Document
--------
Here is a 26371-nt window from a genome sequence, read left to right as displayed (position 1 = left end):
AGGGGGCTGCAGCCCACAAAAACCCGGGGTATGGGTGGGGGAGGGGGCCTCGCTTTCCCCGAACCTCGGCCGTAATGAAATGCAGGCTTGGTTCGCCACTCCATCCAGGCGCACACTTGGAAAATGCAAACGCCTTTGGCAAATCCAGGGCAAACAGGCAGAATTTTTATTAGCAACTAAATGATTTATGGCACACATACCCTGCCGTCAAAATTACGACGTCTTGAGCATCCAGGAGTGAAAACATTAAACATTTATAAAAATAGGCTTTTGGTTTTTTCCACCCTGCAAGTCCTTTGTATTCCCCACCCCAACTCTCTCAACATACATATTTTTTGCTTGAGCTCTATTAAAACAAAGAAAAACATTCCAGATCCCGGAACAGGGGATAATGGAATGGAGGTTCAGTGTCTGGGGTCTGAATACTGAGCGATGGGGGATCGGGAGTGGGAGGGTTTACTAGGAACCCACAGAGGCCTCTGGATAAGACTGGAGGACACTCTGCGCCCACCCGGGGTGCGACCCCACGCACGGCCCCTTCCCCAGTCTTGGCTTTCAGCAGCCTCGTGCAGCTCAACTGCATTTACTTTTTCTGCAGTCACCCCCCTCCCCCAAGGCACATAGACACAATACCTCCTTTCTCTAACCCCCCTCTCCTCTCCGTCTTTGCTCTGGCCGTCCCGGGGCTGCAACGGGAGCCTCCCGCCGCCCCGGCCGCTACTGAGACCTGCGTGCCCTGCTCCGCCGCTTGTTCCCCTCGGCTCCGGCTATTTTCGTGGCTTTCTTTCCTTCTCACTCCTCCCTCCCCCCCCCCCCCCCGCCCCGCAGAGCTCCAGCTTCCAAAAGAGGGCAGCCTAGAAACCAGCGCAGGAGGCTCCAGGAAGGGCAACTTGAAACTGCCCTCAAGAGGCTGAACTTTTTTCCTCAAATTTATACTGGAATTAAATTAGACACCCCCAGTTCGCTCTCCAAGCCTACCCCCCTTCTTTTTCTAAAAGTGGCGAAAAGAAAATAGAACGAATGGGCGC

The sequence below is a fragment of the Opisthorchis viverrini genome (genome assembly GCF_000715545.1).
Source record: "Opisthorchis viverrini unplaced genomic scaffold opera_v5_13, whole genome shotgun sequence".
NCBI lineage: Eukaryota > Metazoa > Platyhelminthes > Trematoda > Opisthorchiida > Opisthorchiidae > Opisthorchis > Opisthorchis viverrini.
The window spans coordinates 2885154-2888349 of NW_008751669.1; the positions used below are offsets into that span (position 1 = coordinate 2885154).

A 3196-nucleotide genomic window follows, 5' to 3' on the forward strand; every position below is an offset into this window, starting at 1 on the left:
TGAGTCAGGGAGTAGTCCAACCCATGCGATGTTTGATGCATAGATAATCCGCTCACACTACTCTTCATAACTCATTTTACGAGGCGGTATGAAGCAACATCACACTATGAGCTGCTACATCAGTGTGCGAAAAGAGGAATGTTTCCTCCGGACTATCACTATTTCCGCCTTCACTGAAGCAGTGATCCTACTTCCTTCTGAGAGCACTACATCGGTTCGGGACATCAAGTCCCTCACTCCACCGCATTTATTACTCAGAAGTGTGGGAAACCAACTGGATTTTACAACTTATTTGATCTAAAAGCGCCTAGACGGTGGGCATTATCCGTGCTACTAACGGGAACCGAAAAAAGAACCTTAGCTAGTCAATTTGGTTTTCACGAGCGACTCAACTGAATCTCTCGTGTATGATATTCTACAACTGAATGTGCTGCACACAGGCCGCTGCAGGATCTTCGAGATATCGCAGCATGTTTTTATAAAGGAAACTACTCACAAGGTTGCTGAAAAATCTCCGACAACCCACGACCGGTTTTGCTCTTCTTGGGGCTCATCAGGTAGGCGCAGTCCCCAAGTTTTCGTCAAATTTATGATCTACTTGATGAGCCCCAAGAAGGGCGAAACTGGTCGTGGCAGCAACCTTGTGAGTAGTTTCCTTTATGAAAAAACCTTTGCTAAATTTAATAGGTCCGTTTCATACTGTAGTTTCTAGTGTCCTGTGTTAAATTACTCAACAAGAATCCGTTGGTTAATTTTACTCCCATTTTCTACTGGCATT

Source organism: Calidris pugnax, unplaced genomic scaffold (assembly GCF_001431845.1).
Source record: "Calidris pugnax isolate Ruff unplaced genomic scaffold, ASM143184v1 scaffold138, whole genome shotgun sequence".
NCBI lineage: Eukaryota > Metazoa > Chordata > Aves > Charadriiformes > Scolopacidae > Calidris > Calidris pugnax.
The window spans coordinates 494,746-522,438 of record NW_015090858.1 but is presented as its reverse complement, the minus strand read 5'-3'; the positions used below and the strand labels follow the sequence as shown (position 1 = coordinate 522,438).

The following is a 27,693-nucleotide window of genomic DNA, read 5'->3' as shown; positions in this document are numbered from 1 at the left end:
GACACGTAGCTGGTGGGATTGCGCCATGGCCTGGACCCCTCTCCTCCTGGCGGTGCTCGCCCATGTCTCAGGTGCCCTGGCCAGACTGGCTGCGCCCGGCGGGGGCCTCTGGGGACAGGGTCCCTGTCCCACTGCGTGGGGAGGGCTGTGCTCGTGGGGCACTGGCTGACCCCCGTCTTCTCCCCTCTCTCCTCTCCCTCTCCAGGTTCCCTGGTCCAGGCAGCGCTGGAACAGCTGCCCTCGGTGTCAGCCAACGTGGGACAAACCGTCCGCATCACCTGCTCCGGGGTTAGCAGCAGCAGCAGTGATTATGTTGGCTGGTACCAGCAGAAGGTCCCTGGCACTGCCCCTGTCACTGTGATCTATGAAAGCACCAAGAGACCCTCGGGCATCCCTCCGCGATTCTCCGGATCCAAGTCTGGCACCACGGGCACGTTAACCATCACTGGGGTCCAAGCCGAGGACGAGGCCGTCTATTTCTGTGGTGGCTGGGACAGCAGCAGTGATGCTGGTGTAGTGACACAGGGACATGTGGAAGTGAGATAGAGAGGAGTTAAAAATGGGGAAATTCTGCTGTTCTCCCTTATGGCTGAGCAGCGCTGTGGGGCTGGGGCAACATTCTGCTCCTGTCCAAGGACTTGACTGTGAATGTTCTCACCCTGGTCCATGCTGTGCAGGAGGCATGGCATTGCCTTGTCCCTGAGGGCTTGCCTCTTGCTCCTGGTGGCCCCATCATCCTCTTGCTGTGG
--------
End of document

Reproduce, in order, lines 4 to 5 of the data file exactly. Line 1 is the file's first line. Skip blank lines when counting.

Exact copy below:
Source record: "Opisthorchis viverrini unplaced genomic scaffold opera_v5_13, whole genome shotgun sequence".
NCBI lineage: Eukaryota > Metazoa > Platyhelminthes > Trematoda > Opisthorchiida > Opisthorchiidae > Opisthorchis > Opisthorchis viverrini.